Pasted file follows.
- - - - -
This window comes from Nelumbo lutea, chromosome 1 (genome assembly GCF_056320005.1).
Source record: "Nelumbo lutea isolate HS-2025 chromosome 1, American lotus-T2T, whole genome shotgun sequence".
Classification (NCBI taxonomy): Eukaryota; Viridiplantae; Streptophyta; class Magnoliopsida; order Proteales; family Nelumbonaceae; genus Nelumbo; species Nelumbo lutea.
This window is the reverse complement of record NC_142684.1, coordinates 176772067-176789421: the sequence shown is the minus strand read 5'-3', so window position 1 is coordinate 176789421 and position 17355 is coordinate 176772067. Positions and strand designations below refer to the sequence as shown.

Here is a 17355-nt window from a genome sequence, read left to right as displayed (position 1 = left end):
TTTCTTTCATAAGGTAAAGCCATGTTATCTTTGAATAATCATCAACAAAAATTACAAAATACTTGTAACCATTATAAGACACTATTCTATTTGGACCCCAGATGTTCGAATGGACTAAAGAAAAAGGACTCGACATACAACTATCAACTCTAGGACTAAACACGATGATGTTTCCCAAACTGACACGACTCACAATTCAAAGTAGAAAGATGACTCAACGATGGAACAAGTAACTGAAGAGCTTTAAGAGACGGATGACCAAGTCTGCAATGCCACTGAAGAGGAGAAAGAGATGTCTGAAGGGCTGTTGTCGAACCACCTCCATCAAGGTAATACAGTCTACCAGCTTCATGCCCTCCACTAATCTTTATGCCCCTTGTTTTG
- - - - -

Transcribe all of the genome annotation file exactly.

This window comes from Nelumbo lutea, chromosome 1 (genome assembly GCF_056320005.1).
Source record: "Nelumbo lutea isolate HS-2025 chromosome 1, American lotus-T2T, whole genome shotgun sequence".
Classification (NCBI taxonomy): Eukaryota; Viridiplantae; Streptophyta; class Magnoliopsida; order Proteales; family Nelumbonaceae; genus Nelumbo; species Nelumbo lutea.
This window is the reverse complement of record NC_142684.1, coordinates 176772067-176789421: the sequence shown is the minus strand read 5'-3', so window position 1 is coordinate 176789421 and position 17355 is coordinate 176772067. Positions and strand designations below refer to the sequence as shown.

Here is a 17355-nt window from a genome sequence, read left to right as displayed (position 1 = left end):
TTTCTTTCATAAGGTAAAGCCATGTTATCTTTGAATAATCATCAACAAAAATTACAAAATACTTGTAACCATTATAAGACACTATTCTATTTGGACCCCAGATGTTCGAATGGACTAAAGAAAAAGGACTCGACATACAACTATCAACTCTAGGACTAAACACGATGATGTTTCCCAAACTGACACGACTCACAATTCAAAGTAGAAAGATGACTCAACGATGGAACAAGTAACTGAAGAGCTTTAAGAGACGGATGACCAAGTCTGCAATGCCACTGAAGAGGAGAAAGAGATGTCTGAAGGGCTGTTGTCGAACCACCTCCATCAAGGTAATACAGTCTACCAGCTTCATGCCCTCCACTAATCTTTATGCCCCTTGTTTTG